may be known to more Americans as an actor than as a director, but from 1947 through 1972 his directing efforts received more acclaim in the U.S. than any other Italian filmmaker save Fellini. “Shoeshine” and “Bicycle Thief” were the first and third winners of the Special Oscar for a foreign film, a loose category that preceded the establishment of the regular foreign film category for a decade.
His 1952 “Umberto D.” is, like those two Oscar winners, an example of Italian neorealism, a gritty, low-budget genre that dominated serious Italian cinema in the postwar period. Amazingly enough, the social issues that define the characters' environment sound very much like — though more severe than — what's on today's news. It opens with a march of public employee pensioners protesting their treatment by the government. Umberto is among them, a lonely old man, broke, about to be evicted, and comforted only by his faithful dog Flike. Much of the film is a systematic downer, but at the very end we are somehow lifted out of that.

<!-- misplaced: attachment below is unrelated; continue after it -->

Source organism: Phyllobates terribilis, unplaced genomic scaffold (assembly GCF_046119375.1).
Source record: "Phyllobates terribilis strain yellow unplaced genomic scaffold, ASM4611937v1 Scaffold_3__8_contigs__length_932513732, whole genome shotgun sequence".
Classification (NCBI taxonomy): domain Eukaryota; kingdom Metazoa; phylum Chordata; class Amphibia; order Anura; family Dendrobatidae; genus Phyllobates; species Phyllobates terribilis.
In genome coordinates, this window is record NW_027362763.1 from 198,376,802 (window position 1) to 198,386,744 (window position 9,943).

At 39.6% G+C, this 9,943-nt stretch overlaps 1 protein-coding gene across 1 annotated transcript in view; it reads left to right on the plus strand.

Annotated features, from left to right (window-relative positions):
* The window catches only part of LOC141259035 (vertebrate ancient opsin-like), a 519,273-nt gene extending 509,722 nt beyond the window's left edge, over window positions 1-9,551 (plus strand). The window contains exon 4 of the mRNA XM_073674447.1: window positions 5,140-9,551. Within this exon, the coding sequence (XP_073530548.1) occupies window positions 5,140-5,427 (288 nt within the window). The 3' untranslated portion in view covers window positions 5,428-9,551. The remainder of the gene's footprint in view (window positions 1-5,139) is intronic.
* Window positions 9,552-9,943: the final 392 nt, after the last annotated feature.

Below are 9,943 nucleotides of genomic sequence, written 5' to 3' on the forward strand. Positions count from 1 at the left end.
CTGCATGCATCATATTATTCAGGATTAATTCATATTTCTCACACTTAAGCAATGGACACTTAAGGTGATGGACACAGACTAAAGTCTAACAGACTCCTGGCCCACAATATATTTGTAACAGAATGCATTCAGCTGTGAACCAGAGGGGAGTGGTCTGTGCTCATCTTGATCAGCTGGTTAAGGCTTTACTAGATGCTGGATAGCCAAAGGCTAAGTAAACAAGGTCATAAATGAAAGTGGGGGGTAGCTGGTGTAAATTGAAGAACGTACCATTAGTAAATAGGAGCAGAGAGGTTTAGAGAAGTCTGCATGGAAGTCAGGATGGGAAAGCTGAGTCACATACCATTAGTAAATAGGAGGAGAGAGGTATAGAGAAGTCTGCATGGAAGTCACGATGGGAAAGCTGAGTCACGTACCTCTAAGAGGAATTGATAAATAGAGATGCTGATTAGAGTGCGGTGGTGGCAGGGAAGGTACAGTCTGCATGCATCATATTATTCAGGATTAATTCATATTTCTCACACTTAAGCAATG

The three main actors — Carlo Battisti (as Umberto), Maria Pia Casilio (as the landlady's maid), and Napoleone (as Flike) — were all amateurs and all remarkable. (Seriously, if you're a dog person, you'll blubber as much as I did.) The extras on the disc include 12 minutes of interview clips with Casilio (shot in 2003), a trailer and “That's Life!,” an energetic hourlong documentary about De Sica, made in 2001 for Italian television. The black-and-white cinematography is crisp with a nice range of grays.